Geopolitical unrest around the globe is making investments in the United States look safer than ever, and the Kansas City area could be a beneficiary.
A national office research manager for the real estate services firm of Colliers International said in Kansas City on Thursday that foreign investors are looking beyond the big U.S. metros to invest in smaller cities.
Researcher Andrea Cross told about 300 business and civic representatives that even though Kansas City has been relatively slow to rebound from the recession, it is poised for a growth year, partly by attracting new capital investment.
Foreign and domestic companies are “moving to places to capture lower costs of doing business,” she said, and Kansas City’s comparatively lower cost of living is a drawing card.
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She also noted local growth in the area’s financial services sector, a job rebound that has yet to occur in many cities.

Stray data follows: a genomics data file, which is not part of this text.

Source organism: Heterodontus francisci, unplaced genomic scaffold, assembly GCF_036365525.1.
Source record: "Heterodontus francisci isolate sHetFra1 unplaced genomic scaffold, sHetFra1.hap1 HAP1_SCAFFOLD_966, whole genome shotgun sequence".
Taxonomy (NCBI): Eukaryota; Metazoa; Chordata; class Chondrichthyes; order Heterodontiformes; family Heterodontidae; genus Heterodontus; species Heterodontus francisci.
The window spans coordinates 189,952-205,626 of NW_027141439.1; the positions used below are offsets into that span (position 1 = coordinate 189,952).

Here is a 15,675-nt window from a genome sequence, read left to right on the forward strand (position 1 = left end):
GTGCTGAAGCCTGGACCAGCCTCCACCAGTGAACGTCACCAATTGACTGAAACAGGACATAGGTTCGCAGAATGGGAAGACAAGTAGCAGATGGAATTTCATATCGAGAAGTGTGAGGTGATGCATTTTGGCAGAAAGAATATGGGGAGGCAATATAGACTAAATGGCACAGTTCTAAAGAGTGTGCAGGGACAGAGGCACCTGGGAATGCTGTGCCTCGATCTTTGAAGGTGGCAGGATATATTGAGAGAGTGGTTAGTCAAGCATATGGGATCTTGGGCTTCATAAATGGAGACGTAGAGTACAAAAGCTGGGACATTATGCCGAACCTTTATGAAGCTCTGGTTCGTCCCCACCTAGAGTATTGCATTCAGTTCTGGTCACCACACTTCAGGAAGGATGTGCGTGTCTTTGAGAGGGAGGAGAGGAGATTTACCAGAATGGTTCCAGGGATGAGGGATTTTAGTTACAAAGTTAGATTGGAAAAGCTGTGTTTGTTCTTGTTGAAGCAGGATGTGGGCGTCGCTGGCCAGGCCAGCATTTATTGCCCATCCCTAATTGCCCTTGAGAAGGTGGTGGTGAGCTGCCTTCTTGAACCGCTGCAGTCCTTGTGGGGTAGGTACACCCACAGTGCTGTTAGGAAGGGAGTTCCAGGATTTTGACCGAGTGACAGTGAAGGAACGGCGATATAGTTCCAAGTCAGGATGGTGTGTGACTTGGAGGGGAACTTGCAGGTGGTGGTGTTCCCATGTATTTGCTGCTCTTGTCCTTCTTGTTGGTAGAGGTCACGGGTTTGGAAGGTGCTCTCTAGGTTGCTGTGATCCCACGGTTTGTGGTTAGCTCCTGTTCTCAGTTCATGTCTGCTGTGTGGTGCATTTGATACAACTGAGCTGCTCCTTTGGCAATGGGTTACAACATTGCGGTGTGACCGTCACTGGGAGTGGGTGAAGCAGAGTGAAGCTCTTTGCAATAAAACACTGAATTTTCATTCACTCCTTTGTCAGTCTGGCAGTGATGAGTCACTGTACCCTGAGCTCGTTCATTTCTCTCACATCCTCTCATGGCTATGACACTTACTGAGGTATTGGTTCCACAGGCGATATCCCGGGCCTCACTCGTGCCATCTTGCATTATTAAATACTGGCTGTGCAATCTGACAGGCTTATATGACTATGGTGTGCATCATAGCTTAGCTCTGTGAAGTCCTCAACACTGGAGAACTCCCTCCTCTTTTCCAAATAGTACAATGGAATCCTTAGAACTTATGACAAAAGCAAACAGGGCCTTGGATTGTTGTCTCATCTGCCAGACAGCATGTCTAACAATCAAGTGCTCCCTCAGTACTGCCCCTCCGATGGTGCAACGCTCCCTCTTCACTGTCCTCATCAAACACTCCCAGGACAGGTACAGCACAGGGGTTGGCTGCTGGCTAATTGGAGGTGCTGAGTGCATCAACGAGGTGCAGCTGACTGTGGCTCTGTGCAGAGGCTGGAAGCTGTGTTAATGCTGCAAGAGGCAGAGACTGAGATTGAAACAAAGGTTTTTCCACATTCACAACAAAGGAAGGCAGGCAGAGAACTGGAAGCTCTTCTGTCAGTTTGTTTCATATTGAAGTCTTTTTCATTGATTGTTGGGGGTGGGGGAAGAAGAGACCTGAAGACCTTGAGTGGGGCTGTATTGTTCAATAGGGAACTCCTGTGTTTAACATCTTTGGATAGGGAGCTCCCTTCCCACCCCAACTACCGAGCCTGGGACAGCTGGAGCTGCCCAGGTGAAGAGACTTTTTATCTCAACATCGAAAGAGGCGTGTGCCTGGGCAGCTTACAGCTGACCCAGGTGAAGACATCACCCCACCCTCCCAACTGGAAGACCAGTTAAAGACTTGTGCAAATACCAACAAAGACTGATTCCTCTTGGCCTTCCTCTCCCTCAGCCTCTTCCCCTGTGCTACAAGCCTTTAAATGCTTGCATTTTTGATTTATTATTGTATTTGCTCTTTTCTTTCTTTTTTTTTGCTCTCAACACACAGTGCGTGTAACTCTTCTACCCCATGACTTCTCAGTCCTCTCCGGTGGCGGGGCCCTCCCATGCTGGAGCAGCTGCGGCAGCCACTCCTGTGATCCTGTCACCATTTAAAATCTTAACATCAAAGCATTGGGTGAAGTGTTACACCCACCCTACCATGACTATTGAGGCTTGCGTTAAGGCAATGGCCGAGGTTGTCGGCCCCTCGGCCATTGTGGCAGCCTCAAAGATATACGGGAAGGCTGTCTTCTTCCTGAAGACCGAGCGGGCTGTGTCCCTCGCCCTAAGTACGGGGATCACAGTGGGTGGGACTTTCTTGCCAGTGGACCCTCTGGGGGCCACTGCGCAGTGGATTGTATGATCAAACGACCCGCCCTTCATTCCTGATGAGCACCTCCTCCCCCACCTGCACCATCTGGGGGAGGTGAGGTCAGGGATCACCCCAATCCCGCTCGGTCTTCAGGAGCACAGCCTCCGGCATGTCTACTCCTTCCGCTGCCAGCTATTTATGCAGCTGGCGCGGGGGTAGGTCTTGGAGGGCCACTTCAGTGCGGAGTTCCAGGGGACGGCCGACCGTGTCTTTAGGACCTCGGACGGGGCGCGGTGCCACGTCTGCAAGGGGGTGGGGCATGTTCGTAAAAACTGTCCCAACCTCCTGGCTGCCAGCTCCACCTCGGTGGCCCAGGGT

Among Cross’ factors that inspire optimism for 2015: fuel savings for consumers that free up dollars to spend in other ways, an upsurge in housing starts (though tending to multifamily rather than single-family), job growth across industries and modest inflation.
Interest rates are expected to stay low for much of the year, which will continue to help housing market recovery, both for homebuying and apartment construction and rentals, she said.
Cross also reflected on several economic negatives: Job growth has been heavy in part-time and low-wage jobs, a widening wealth gap reflects the loss of many middle-income jobs and U.S. exporting is being hurt as the dollar strengthens against foreign currencies.
Overall, she said, “healthier, more optimistic” consumers should help 2015 be the best year since 2008 for commercial real estate transaction volume as well as other economic markers.